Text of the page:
I ran my 32nd marathon this past weekend in Milwaukee, state #28 on my quest to run a marathon in every state. What started as a way to prove to myself that 40 isn’t old and washed up became an integral part of my life over the past 14 years. I purchased one of my favorite shirts at the Marine Corps Marathon: “The few, the proud, the Marine-athoners”. Only .5% of the US population has completed a marathon. It doesn’t matter if you win the race, place in your age group, or come in last. When you cross the finish line after 26.2 miles, the enormity of what you just accomplished slams you square in the chest. You logged hundreds of miles in training, learned to tolerate or even like the taste of sports drinks and gels; delt with blisters, sore muscles, frozen eyelashes, drenching heat; understand the terms ‘interval training’, ‘hill work’, and ‘taper’ and have come to love a device called simply ‘The Stick’. You gave up family outings, rescheduled work meetings, got up 2 hours early to fit in a run, and changed your eating habits. You learned that you’re stronger than you thought, both in body and in spirit.
For the past two years I’ve led a women’s marathon training group, encouraging other women to take up the marathon challenge and meet it head on. Training for and running a marathon with other women multiplies the fun and the emotions. You’re excited to see your family at the finish line, and you also search for your running buddies, the ones who got you through the training miles and would never let you give up. Together, you’re marathoners.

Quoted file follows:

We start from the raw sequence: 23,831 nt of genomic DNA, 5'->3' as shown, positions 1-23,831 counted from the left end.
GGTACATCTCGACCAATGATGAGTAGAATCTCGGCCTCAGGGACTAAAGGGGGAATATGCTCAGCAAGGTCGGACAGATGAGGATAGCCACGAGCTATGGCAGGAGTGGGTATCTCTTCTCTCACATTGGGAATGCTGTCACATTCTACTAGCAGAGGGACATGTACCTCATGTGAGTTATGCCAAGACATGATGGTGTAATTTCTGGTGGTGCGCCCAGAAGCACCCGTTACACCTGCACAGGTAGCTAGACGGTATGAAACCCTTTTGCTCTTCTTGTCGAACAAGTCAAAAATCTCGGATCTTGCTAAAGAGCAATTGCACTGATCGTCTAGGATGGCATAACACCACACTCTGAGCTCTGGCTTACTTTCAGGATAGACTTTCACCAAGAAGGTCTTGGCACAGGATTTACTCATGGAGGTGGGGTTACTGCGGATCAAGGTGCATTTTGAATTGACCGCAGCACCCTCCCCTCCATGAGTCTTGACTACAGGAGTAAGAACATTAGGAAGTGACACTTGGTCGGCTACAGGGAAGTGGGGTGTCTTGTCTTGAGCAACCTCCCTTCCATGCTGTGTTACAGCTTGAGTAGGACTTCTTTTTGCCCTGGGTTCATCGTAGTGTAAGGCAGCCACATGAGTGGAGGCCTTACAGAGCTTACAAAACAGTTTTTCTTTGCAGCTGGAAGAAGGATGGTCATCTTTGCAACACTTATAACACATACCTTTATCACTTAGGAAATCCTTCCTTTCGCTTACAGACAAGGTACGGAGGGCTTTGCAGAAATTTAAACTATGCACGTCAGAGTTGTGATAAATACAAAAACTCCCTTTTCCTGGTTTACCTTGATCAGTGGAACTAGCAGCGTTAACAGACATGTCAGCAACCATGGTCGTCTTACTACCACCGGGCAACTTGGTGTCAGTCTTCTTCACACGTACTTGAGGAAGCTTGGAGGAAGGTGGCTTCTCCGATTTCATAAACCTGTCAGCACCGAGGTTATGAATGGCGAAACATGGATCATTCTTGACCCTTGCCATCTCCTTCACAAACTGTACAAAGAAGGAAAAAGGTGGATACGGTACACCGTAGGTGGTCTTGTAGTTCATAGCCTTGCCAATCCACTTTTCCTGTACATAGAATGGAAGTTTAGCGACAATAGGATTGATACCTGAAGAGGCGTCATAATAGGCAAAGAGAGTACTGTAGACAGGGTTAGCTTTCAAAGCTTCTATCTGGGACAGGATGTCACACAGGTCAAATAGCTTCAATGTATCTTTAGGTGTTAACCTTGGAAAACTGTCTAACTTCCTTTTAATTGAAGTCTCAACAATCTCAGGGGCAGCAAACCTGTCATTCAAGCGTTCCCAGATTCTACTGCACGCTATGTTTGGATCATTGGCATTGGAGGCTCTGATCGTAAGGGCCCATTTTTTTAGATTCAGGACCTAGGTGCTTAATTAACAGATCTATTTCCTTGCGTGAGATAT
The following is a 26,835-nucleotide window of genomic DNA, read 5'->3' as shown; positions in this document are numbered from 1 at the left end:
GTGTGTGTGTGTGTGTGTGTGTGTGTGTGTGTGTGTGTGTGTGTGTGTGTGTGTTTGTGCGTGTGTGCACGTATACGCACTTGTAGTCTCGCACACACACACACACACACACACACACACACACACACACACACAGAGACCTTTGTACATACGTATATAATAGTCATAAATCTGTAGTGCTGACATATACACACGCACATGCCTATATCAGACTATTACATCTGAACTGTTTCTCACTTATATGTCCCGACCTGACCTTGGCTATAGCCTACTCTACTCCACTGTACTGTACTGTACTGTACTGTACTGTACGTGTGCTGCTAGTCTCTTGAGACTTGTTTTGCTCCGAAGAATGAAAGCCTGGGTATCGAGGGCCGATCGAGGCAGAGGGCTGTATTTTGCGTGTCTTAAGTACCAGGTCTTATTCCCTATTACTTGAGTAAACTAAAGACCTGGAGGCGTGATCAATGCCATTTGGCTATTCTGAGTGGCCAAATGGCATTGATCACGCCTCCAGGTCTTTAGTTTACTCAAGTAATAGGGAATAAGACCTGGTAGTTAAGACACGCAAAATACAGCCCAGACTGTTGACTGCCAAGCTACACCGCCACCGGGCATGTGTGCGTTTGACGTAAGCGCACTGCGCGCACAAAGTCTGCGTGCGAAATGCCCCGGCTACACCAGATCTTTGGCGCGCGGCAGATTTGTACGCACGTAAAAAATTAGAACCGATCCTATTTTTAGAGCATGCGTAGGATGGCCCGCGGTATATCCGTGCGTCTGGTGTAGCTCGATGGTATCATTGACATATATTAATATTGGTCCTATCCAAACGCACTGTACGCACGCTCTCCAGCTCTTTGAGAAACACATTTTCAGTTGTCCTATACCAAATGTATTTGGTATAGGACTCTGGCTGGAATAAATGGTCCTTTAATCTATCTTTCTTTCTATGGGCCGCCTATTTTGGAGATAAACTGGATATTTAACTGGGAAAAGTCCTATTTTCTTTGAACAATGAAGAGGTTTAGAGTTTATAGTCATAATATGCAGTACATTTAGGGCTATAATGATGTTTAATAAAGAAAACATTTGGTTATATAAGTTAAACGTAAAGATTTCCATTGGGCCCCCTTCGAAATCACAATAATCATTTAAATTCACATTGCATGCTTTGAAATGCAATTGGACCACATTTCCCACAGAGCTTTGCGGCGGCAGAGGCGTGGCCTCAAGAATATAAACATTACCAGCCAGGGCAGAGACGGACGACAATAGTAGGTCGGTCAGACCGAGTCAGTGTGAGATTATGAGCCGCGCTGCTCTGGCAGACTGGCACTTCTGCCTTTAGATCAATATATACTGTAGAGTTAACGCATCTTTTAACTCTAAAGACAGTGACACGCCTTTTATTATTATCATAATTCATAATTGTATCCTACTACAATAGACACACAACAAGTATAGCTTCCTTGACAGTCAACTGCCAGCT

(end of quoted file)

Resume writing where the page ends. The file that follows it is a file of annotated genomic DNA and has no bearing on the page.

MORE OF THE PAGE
If running a marathon is on your bucket list, join us as we start training November 17th for the Shires marathon on May 19, 2013. Contact me at firstname.lastname@example.org for more information, and check out our training group Facebook page: https://www.facebook.com/TrainingforMore
Be part of the .5%.
Aug 30 2012
We make hundreds of choices each day:
- which shirt to wear
- what to drink with lunch
- whether or not to return a phone message
- what time we’re going to bed
- what to cook for dinner
- if we want to clean the bathroom or read a book
We may not realize that one of our most important daily choices is our attitude. The fun and happy folks at the Pike’s Place Fish Market in Seattle pioneered this concept and I was reminded of it today during a discussion with one of my clients. When we wake up in the morning, not only do we choose which color socks to wear, but we also choose our attitude. We can decide to be happy or angry; positive or negative; energetic or lethargic; friendly and outgoing or keep to ourselves.
I don’t mean to sugarcoat a difficult situation, or to ignore reality. We may work in a demanding job, but we can choose to look at our responsibilities in a positive vs a negative light. We may be under tremendous stress, but we can choose to find something that energizes us in each day.